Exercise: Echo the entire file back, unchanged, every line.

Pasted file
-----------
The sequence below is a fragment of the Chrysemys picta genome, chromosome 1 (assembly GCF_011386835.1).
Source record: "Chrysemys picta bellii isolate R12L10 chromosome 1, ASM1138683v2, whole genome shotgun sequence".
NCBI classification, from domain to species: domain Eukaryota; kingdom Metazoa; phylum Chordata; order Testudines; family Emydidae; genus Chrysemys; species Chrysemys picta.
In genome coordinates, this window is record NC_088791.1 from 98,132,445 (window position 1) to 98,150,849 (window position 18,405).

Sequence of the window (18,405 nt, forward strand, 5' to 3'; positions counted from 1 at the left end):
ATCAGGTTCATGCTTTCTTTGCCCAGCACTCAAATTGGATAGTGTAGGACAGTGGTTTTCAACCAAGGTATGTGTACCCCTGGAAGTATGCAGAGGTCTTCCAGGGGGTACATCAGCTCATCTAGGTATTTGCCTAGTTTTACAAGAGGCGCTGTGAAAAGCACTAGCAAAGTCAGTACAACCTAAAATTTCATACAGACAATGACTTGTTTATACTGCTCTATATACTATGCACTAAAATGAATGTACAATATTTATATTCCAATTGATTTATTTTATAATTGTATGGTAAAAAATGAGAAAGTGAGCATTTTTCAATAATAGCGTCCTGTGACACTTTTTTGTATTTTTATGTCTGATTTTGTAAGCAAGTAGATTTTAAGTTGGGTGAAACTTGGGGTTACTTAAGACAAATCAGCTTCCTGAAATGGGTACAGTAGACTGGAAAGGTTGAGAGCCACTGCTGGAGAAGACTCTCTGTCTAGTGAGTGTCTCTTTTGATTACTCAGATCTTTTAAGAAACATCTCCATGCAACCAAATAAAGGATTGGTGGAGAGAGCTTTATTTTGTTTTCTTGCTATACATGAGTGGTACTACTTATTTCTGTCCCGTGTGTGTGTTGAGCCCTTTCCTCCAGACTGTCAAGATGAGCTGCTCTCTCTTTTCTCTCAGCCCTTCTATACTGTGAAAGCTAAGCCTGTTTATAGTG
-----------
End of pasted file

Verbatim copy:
The sequence below is a fragment of the Chrysemys picta genome, chromosome 1 (assembly GCF_011386835.1).
Source record: "Chrysemys picta bellii isolate R12L10 chromosome 1, ASM1138683v2, whole genome shotgun sequence".
NCBI classification, from domain to species: domain Eukaryota; kingdom Metazoa; phylum Chordata; order Testudines; family Emydidae; genus Chrysemys; species Chrysemys picta.
In genome coordinates, this window is record NC_088791.1 from 98,132,445 (window position 1) to 98,150,849 (window position 18,405).

Sequence of the window (18,405 nt, forward strand, 5' to 3'; positions counted from 1 at the left end):
ATCAGGTTCATGCTTTCTTTGCCCAGCACTCAAATTGGATAGTGTAGGACAGTGGTTTTCAACCAAGGTATGTGTACCCCTGGAAGTATGCAGAGGTCTTCCAGGGGGTACATCAGCTCATCTAGGTATTTGCCTAGTTTTACAAGAGGCGCTGTGAAAAGCACTAGCAAAGTCAGTACAACCTAAAATTTCATACAGACAATGACTTGTTTATACTGCTCTATATACTATGCACTAAAATGAATGTACAATATTTATATTCCAATTGATTTATTTTATAATTGTATGGTAAAAAATGAGAAAGTGAGCATTTTTCAATAATAGCGTCCTGTGACACTTTTTTGTATTTTTATGTCTGATTTTGTAAGCAAGTAGATTTTAAGTTGGGTGAAACTTGGGGTTACTTAAGACAAATCAGCTTCCTGAAATGGGTACAGTAGACTGGAAAGGTTGAGAGCCACTGCTGGAGAAGACTCTCTGTCTAGTGAGTGTCTCTTTTGATTACTCAGATCTTTTAAGAAACATCTCCATGCAACCAAATAAAGGATTGGTGGAGAGAGCTTTATTTTGTTTTCTTGCTATACATGAGTGGTACTACTTATTTCTGTCCCGTGTGTGTGTTGAGCCCTTTCCTCCAGACTGTCAAGATGAGCTGCTCTCTCTTTTCTCTCAGCCCTTCTATACTGTGAAAGCTAAGCCTGTTTATAGTG